It's done, Toys "R" Us will disappear from the UK market within the next six weeks.
The future of the firm has been in some doubt for the past month after it fell into administration in February. It was hoped that a buyer could be found for the 100 UK stores but it wasn't to be and now all stores along with 3,000 jobs will be lost, leaving behind a rather hefty pension deficit.
Unless you’re a business journalist looking for a story or in the market for discount toys and AAA batteries, on the surface there seems to be very few positives from the collapse of Toys "R" Us.
While for other tettering companies like Maplin, which appears to be largely the victim of a macro-factors (it's blaming Brexit and the drop in the pound) there is an element of bad luck, but for the toy seller it is the culmination of decades of failure to adapt to a rapidly changing consumer landscape.
The out of town warehouse stores, unimaginative aisles and a rather annoying backwards R that wouldn’t look out of place in the 90s has helped to drive shoppers away and left the former category killer unable to service its debts.
Toys "R" Us became a zombie company.
It should have died long ago, but instead has lingered on. Profit is a thing of the past, expansion has been non-existent; let's not even mention strategy or direction. The fact that the £15 million tax that tipped the scales relates to something as basic as V.A.T. hints that it's being sinking a long time.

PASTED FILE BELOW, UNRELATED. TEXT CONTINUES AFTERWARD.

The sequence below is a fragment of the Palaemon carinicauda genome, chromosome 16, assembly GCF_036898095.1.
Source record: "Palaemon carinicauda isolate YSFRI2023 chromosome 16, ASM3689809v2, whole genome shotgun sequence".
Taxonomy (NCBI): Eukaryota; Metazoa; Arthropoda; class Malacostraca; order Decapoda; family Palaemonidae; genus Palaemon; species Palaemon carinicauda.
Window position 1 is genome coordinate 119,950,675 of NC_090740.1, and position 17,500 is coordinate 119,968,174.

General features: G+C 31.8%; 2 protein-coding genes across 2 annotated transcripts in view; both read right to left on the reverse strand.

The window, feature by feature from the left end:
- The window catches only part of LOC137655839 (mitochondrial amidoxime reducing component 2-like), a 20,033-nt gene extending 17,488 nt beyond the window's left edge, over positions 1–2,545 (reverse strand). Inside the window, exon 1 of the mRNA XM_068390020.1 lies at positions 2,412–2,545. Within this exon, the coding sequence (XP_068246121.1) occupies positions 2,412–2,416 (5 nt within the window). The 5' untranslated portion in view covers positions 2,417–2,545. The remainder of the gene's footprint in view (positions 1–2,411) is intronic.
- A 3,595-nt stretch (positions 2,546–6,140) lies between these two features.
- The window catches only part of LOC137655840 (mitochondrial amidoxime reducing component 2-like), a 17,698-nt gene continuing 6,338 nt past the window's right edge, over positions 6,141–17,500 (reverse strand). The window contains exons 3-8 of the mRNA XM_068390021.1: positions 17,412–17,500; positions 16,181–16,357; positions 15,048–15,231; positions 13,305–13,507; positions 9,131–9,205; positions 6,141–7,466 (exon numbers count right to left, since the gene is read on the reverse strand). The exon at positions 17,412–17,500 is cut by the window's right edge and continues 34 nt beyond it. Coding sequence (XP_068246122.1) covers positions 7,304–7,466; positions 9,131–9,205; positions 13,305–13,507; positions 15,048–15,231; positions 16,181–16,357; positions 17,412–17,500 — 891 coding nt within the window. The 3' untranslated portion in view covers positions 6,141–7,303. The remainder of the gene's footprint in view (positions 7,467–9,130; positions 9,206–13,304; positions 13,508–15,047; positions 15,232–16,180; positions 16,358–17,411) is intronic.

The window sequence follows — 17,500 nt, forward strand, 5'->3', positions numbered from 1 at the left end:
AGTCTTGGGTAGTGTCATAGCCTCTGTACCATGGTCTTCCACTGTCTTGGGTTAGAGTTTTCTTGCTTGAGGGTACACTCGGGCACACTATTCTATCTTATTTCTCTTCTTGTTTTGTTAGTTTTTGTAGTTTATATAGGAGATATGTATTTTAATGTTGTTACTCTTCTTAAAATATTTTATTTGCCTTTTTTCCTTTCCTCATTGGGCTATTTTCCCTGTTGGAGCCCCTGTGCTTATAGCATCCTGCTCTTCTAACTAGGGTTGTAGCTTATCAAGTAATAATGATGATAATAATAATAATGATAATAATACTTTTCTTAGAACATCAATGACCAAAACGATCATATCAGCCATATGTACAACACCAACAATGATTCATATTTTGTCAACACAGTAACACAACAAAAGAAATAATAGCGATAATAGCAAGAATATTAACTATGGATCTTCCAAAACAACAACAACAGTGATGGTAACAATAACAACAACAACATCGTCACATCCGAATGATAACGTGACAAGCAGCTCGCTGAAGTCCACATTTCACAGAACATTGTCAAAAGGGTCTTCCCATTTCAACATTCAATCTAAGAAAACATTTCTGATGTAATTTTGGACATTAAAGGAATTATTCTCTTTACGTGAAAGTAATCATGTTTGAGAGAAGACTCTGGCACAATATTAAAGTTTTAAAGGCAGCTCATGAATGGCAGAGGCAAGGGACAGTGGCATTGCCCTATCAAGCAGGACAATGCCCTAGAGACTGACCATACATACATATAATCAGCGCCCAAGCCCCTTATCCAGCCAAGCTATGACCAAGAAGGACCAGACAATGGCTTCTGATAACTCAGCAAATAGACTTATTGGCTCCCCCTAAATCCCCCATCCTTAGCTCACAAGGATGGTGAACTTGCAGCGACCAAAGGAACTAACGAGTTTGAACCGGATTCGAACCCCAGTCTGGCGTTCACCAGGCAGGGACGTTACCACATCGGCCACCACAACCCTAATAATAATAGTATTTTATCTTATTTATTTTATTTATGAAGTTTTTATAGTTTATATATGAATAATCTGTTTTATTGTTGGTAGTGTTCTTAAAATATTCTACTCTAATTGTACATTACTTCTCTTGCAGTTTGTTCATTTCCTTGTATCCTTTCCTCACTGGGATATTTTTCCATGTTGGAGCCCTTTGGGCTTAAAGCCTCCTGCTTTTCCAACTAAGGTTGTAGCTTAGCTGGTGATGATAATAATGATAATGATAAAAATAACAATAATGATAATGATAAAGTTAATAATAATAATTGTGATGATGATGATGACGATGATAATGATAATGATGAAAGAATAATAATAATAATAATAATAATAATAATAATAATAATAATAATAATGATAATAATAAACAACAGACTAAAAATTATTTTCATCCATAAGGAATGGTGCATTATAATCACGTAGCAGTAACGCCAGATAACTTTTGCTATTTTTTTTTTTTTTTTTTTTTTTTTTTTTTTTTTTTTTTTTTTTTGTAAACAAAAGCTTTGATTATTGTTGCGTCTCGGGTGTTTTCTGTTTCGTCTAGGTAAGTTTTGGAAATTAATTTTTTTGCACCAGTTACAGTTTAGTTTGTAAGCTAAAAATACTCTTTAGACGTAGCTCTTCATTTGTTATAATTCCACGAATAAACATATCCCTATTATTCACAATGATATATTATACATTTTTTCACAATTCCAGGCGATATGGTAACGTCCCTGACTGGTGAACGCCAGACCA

Surely, with this in mind, if Toys "R" Us can’t turn itself around it is best if it just dies and clears the way for the next generation of innovative retailers to grow into the void left behind. So called zombie companies are maligned for sucking growth out of the UK economy and diverting resources away from more sustainable, faster growing businesses.
But the problem here is not so much that Toys "R" Us has failed, but how it failed.
In a total collapse of this nature there are few winners. Employees lose their financial security, shareholders lose their investments and debtors (who in this case happen to include the Pension Protection Fund and HRMC) potentially go without payment.
Let’s not forget it also takes time for these new innovative companies to come through, if at all. There is no doubt this will leave a hole.
But at the end of the day what other options were on the table? The ship was sinking and had taken on too much water to be saved. And it wasn't as though Toys "R" Us's management wasn't trying to rescue the company.
The real blame lies with the low interest rates that have allowed poor-performing, debt ridden companies to fester on since the economic crash. There will be more collapses as rates continue to rise.
Yes a household name in British retail is gone, but will the British shopper really miss it? In the case of Toys "R" Us, probably not, but that doesn't help the people who've lost their jobs in the process.
Image credit: Shutterstock/Teerasak Khunrach